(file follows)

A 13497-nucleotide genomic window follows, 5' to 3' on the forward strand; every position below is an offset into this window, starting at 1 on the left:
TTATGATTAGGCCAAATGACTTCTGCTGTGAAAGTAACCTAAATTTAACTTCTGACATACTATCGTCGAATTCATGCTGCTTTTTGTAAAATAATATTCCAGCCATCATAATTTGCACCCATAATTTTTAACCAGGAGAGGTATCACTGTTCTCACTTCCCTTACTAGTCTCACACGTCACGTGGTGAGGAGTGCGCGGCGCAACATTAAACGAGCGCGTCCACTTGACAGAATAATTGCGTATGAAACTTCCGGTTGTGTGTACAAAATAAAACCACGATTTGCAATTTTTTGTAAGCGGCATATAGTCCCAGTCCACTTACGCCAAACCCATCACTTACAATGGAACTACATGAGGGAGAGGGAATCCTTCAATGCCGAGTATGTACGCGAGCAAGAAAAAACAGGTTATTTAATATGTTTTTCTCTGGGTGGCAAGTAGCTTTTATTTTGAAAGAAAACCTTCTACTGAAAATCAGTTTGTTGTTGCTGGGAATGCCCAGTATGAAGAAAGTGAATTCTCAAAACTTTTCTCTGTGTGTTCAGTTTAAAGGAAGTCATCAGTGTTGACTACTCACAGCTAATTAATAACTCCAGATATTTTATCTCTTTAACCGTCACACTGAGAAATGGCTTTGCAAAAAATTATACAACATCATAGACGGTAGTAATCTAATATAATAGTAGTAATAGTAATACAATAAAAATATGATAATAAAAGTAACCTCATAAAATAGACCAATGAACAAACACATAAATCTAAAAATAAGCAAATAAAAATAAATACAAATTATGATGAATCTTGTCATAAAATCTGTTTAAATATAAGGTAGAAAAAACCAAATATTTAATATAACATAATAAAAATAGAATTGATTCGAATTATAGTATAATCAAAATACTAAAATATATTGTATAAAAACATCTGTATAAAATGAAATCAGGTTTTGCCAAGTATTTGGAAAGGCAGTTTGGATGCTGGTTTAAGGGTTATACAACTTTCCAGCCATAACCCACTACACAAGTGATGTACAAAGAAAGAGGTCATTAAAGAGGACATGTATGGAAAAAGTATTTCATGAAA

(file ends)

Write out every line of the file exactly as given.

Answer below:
A 13497-nucleotide genomic window follows, 5' to 3' on the forward strand; every position below is an offset into this window, starting at 1 on the left:
TTATGATTAGGCCAAATGACTTCTGCTGTGAAAGTAACCTAAATTTAACTTCTGACATACTATCGTCGAATTCATGCTGCTTTTTGTAAAATAATATTCCAGCCATCATAATTTGCACCCATAATTTTTAACCAGGAGAGGTATCACTGTTCTCACTTCCCTTACTAGTCTCACACGTCACGTGGTGAGGAGTGCGCGGCGCAACATTAAACGAGCGCGTCCACTTGACAGAATAATTGCGTATGAAACTTCCGGTTGTGTGTACAAAATAAAACCACGATTTGCAATTTTTTGTAAGCGGCATATAGTCCCAGTCCACTTACGCCAAACCCATCACTTACAATGGAACTACATGAGGGAGAGGGAATCCTTCAATGCCGAGTATGTACGCGAGCAAGAAAAAACAGGTTATTTAATATGTTTTTCTCTGGGTGGCAAGTAGCTTTTATTTTGAAAGAAAACCTTCTACTGAAAATCAGTTTGTTGTTGCTGGGAATGCCCAGTATGAAGAAAGTGAATTCTCAAAACTTTTCTCTGTGTGTTCAGTTTAAAGGAAGTCATCAGTGTTGACTACTCACAGCTAATTAATAACTCCAGATATTTTATCTCTTTAACCGTCACACTGAGAAATGGCTTTGCAAAAAATTATACAACATCATAGACGGTAGTAATCTAATATAATAGTAGTAATAGTAATACAATAAAAATATGATAATAAAAGTAACCTCATAAAATAGACCAATGAACAAACACATAAATCTAAAAATAAGCAAATAAAAATAAATACAAATTATGATGAATCTTGTCATAAAATCTGTTTAAATATAAGGTAGAAAAAACCAAATATTTAATATAACATAATAAAAATAGAATTGATTCGAATTATAGTATAATCAAAATACTAAAATATATTGTATAAAAACATCTGTATAAAATGAAATCAGGTTTTGCCAAGTATTTGGAAAGGCAGTTTGGATGCTGGTTTAAGGGTTATACAACTTTCCAGCCATAACCCACTACACAAGTGATGTACAAAGAAAGAGGTCATTAAAGAGGACATGTATGGAAAAAGTATTTCATGAAA